Last week, I came across a few articles written over at Lispy.Wordpress.com. The first article was titled "Do you know any programmers that exibit these personality traits...?"
I’ve been observing an unusual programmer friend of mine for some time now. He has such a strange combination of potential and incompetence that its hard to tell if he is just lazy or if he has a “light” form of autism or some other disorder.
He goes on to list several dozen traits for his "friend". A couple days later, he follows up that article with one called "How to Get the Most Out of Your Eccentric Programming/Genius." Here he makes a few more observations:
They will pick up a rare set of skills on their own just for the fun of it– skills that aren’t or can’t be taught in schools. They aren’t attracted to the field of computing because of the money (though that doesn’t hurt) but are terrified of getting stuck in a job where there’s nothing left to learn. People in other careers speak of a “seven year itch” phenomenon, but these guys have a “two year itch.” These guys will change jobs not so much to get a raise… but to keep from getting bored.
The next day he followed up that post with one titled "Hey... You forgot to tell us how to get the most out of this guy!"
To get the most out of your nutty self-obsessed right-brained wanna-be mega-geek: let him solve problems his own way. Let him develop tools/abstractions that help him hide the sort of details and menial tasks that sap his strength. Force him to get up and go exercise or relax. Don’t hold a nebulous unfinishable to-do list over his head to guilt trip him– he will come down off of his creative high and beat himself up for being irresponsible and may even shut down emotionally.
Overall, the three articles are pretty lengthy with tons of comments. I don't think that the general information presented here could apply to any particular person, since he is talking about a single person and at some parts he generalizes and assumes quite a bit. It's still an interesting read for anyone.
The first draft preview is available in Adobe PDF format and is 97 pages long. You can download the book here. The book uses pseudo code, and a C# version of the code can be accessed via the DSA CodePlex site.
Recently, I wrote that all of those non-used "using" statements and the source code documents that didn't automatically reformat themselves annoyed me. Well, this week Kevin Pang wrote post called Top 10 Things That Annoy Programmers.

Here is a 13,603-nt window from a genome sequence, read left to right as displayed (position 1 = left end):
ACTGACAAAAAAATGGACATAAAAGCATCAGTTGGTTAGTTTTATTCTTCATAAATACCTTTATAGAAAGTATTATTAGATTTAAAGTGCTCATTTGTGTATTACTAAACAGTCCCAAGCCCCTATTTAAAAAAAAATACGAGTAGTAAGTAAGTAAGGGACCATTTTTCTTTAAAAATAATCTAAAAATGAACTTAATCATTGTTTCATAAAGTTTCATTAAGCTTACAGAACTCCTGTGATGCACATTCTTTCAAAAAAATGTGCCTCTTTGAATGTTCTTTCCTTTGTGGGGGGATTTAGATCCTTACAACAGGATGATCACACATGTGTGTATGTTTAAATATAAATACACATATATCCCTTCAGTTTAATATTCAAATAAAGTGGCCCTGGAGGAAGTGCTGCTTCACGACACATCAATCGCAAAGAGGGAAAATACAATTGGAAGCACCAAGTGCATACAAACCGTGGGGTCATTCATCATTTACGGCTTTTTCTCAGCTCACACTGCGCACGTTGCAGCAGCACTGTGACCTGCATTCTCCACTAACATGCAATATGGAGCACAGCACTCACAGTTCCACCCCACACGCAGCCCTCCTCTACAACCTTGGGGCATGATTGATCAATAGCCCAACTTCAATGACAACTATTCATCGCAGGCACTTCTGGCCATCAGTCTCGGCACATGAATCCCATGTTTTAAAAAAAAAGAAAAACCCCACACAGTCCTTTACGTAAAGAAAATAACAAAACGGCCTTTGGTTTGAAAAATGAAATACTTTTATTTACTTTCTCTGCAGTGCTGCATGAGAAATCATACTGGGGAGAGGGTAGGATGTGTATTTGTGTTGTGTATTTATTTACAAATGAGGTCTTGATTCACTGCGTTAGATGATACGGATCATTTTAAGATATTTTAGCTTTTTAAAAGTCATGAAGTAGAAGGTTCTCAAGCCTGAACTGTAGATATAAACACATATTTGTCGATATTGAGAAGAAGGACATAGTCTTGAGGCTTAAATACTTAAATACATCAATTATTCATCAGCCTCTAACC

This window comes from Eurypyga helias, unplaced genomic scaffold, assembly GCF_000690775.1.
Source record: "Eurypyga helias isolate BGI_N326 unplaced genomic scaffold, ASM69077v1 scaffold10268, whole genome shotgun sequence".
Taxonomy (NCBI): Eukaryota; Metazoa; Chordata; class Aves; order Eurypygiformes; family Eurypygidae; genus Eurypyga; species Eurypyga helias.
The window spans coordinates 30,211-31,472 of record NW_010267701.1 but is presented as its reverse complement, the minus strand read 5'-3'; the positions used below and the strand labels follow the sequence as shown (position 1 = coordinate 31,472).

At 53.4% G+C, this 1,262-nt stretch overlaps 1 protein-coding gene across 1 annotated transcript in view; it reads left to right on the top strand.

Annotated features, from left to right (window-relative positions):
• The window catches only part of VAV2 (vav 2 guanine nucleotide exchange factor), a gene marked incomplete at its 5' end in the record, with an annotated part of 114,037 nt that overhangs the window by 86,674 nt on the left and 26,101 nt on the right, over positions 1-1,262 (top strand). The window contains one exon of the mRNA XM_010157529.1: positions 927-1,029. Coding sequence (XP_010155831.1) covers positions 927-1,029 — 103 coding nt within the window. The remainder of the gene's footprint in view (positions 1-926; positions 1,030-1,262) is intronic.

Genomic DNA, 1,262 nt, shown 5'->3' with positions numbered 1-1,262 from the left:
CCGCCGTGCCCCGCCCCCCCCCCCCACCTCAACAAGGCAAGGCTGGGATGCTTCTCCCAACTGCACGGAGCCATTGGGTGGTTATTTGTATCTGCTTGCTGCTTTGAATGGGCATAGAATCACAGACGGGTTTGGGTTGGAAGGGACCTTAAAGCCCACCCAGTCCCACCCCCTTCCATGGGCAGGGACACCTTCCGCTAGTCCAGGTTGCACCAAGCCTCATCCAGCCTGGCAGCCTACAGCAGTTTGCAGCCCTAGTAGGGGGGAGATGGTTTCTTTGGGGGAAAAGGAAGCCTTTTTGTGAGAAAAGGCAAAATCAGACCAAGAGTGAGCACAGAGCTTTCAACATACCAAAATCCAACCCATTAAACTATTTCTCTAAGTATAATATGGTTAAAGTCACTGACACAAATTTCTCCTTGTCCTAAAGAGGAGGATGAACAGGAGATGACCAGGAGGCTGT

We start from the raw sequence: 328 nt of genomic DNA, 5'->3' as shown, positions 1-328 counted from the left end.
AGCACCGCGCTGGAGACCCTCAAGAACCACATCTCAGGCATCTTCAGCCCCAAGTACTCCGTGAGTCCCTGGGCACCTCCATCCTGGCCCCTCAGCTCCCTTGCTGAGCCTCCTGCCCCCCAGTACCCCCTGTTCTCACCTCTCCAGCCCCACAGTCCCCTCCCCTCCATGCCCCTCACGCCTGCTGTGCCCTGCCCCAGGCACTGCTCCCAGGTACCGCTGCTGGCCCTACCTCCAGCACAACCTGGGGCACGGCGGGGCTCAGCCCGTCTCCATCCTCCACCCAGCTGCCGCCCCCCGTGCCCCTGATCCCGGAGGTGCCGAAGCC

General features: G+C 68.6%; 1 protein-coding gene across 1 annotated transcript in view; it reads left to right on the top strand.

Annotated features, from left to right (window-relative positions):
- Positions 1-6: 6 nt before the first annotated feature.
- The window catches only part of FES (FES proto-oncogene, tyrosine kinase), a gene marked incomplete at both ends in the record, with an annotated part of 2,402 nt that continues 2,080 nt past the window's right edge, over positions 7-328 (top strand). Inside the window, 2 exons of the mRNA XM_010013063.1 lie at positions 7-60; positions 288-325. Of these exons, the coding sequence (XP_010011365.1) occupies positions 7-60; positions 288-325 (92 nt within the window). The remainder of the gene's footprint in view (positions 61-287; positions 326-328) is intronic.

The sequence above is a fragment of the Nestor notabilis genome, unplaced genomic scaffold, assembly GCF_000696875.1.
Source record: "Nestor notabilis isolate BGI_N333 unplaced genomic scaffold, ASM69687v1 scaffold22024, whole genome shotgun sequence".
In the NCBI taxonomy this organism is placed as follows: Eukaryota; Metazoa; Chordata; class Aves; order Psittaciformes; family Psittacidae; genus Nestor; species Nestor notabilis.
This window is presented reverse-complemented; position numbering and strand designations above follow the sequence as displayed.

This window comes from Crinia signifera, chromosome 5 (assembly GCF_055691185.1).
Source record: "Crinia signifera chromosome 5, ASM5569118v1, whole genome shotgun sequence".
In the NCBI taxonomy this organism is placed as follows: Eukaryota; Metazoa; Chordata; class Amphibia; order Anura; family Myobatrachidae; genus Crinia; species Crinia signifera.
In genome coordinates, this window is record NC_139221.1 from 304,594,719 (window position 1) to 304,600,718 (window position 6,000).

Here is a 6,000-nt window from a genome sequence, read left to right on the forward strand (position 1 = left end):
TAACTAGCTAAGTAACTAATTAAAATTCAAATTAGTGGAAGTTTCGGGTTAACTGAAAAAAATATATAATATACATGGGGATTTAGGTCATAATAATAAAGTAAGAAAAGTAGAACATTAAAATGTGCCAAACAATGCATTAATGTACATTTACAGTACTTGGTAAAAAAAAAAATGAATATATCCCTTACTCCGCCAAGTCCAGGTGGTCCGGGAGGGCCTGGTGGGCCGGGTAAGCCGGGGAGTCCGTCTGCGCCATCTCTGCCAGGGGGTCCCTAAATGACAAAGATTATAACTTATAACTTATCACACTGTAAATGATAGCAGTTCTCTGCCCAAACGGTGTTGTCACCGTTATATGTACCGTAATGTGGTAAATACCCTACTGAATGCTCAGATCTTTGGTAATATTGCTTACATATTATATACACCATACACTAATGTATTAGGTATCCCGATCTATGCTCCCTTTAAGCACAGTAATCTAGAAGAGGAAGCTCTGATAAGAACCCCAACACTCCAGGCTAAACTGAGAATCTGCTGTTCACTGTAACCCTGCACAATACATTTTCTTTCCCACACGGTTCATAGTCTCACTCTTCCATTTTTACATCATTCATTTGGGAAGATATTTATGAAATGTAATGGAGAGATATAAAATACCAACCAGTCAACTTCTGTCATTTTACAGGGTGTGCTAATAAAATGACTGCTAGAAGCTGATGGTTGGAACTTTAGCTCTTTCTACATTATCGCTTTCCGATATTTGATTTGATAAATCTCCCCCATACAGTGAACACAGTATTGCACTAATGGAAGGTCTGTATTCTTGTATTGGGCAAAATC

One of the minor annoyances that I encounter is having multiple "using" statements at the top of my class files that aren't in use. Prior to Visual Studio 2008, there wasn't a real easy way of figuring out which ones are in use and which ones aren't in use without deleting one and then compiling, then undeleting it if it doesn't compile, etc.
Recently, I was asked to put together some statistics to count the page views for a certain set of pages within a corporate web site. Unfortunately, we aren't using anything nice like WebTrends for web stats.
However, I did remember an old Microsoft log query tool that I thought might do the trick without needing to install anything on the web servers. So, I headed off and downloaded Microsoft Log Parser 2.2.
Stephen's code worked almost perfectly until I needed to use more than one "NotEqual" constraint in my route. If you attempt to use Stephen's code as such, then you'll get the error message indicated below.
For the last year or more, I've been mostly a work-at-home developer. Over the last eight months or so, I've pretty much been a full time work-at-home developer. So when I noticed Ryan Farley's post titled "The Work-at-Home Developer's Guide to Happiness", I was curious.
I've seen a few bad and a few good movies since my last review, but I've skipped over them since most of my reviews so far have just been focusing on comic book movies.
Growing up, I didn't collect many DC comic books other than maybe a couple collector or special edition Superman comic books (I was/am still a mostly Marvel fan). I enjoyed the DC movies and TV shows (such as Batman with Adam West), but I really wasn't too informed about the DC universe other than the cartoons, TV, and movies.
4Guys From Rolla wrote a nice article titled "Helping Visitors Search Your Site By Creating an OpenSearch Provider". Scott Hanselman of Computer Zen also blogged about this a few days ago on his post named "Adding OpenSearch to your website and getting in the Browser's Search Box".
One of the nicest features of modern browsers like Mozilla Firefox and Microsoft Internet Explorer is the search bar in the upper right corner. With this tool you can quickly search any number of websites without having to first visit their search page.
-- Scott Mitchell, 4 Guys From Rolla .com